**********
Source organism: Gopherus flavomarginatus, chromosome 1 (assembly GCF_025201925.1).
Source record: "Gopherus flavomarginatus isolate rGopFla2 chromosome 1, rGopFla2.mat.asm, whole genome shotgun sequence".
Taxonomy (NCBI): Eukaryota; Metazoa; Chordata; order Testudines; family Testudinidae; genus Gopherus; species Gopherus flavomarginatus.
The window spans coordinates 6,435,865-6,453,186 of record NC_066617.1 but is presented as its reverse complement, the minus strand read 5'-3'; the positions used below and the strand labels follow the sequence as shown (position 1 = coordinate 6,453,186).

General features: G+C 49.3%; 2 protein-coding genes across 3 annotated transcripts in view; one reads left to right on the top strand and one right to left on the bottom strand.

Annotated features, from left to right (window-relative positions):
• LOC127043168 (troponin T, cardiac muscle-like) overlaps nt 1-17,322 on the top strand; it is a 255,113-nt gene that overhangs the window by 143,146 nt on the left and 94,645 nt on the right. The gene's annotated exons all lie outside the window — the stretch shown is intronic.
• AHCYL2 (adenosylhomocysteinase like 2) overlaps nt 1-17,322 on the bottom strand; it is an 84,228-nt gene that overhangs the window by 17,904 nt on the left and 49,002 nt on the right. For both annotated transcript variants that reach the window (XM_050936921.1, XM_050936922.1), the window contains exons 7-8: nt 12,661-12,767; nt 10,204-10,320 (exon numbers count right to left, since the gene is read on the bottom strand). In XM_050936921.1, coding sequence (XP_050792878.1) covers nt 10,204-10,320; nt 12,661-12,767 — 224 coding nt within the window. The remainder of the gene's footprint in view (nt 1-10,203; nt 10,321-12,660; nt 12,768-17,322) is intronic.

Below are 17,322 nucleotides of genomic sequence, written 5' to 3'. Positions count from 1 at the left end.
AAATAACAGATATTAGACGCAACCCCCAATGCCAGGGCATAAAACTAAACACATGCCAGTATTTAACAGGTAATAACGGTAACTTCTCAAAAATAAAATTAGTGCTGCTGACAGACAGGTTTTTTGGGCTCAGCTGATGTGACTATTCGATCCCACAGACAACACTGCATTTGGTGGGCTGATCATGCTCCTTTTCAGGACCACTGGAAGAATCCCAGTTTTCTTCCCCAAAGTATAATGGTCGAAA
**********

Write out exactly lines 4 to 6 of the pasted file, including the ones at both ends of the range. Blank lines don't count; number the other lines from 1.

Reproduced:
The window spans coordinates 6,435,865-6,453,186 of record NC_066617.1 but is presented as its reverse complement, the minus strand read 5'-3'; the positions used below and the strand labels follow the sequence as shown (position 1 = coordinate 6,453,186).

General features: G+C 49.3%; 2 protein-coding genes across 3 annotated transcripts in view; one reads left to right on the top strand and one right to left on the bottom strand.

Annotated features, from left to right (window-relative positions):